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Projecting the Lions depth chart: Running back

What will the Detroit Lions depth chart look like at running back by the end of training camp? What is the top camp battle to watch at this position? Let's take a look.


As the offseason winds down, we're going to project each position on the Detroit Lions depth chart and also take a look at some training camp battles. Next up is the running back position.

Starter: Reggie Bush | Top backup: Joique Bell

It might actually be more accurate to simply list Reggie Bush and Joique Bell as co-starters. We don't know exactly what the rotation is going to look like at running back just yet, but all signs point to Bell getting a bigger role this year. By the end of the season, these two players will likely end up with a similar number of touches, so even though Bush may be listed as the starter, it's really a 1A and 1B type of situation.

Third string: Theo Riddick | Other players: Mikel Leshoure, Montell Owens, Steven Miller

Considering how much praise Theo Riddick has received from various teammates this offseason, it's safe to say he will be the Lions' No. 3 running back. He is going to have a role in the passing game, and he should get work in the backfield as a runner as well. It remains to be seen just how big his role will be, but by all accounts the Lions have plans to get him on the field much more than they did last season.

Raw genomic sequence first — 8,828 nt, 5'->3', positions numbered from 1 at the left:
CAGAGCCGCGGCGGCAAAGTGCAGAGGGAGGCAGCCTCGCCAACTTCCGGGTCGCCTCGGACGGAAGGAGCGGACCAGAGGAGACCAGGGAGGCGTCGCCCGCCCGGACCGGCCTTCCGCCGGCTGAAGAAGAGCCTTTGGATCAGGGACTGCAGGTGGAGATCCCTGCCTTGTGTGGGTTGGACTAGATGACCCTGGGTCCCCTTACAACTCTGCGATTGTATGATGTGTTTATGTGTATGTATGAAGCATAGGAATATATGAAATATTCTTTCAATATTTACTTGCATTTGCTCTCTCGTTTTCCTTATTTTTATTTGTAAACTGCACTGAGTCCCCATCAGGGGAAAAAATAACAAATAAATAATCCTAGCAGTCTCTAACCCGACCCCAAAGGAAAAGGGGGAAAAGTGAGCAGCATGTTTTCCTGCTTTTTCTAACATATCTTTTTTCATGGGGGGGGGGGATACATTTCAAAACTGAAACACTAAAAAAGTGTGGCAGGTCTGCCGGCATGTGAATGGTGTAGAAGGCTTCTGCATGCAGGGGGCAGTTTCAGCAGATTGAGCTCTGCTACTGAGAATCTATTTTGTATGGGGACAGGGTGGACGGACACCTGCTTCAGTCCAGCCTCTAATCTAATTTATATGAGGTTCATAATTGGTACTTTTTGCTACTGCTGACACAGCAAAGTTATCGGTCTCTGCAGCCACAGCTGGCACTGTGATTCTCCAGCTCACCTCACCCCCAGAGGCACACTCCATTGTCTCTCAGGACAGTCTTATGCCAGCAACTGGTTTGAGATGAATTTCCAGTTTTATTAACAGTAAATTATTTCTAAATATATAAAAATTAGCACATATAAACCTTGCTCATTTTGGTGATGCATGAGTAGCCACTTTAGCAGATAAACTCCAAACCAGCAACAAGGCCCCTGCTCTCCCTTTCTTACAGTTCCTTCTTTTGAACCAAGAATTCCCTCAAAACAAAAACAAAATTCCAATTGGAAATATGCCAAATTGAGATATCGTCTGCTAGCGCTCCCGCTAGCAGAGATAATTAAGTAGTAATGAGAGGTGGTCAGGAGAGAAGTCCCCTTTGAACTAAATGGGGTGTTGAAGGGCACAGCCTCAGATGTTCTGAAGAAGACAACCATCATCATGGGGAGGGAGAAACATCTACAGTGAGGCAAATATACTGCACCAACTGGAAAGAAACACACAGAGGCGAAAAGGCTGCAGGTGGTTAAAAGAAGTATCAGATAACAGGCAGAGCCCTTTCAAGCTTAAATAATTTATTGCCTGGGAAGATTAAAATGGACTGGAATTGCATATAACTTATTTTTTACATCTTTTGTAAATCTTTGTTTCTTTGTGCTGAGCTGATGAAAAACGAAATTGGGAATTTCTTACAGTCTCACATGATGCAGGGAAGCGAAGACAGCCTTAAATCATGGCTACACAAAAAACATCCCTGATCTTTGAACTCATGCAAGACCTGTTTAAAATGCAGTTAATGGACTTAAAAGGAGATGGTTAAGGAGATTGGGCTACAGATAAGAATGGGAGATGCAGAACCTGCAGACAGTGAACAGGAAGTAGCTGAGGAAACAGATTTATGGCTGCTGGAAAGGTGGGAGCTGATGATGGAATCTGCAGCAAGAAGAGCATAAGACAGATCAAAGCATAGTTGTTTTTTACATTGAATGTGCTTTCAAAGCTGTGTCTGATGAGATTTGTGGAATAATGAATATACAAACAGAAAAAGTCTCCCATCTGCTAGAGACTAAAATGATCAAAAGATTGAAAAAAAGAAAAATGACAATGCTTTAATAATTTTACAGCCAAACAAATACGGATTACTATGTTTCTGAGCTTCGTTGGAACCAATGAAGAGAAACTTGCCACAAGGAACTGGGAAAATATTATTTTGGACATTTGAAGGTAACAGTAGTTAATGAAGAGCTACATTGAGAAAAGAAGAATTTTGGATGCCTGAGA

Camp battle to watch: Mikel Leshoure vs. Montell Owens

Mikel Leshoure appears to be the current frontrunner for the No. 4 spot on the depth chart at running back. He's no lock to make the team at this stage, though. He doesn't bring as much value on special teams as Montell Owens, and if there's not a huge difference between what they add to the offense, special teams could be the difference between who makes the team and who doesn't. Then again, if the Lions are planning to regularly utilize at least three running backs, having a capable fourth-stringer like Leshoure could lessen the importance of the special teams aspect.

In other words, based on the vision the Lions have for their offense, going with the better running back might make more sense than simply taking the more versatile player. Special teams contributions are nice, but if there's a situation where injuries pile up at the position, having the better running back is ultimately going to be more important. I suppose this battle will come down to how each player performs, how much the Lions need the added special teams help and just how many carries Joe Lombardi is planning to give to the various running backs on the roster.

I suppose it's also worth considering the possibility that Leshoure and Owens could both make the 53-man roster. It seems unlikely that there will be room for six backs (five running backs and one fullback), even if the Lions only keep two quarterbacks, but if that sixth spot is strictly for special teams, I suppose Owens could make the cut over an extra linebacker or safety. Leshoure's chances of sticking around in this scenario, on the other hand, don't seem nearly as good. Owens has his special teams skills to fall back on, but it's really the No. 4 spot at running back or bust for Leshoure.

Previously: Quarterback

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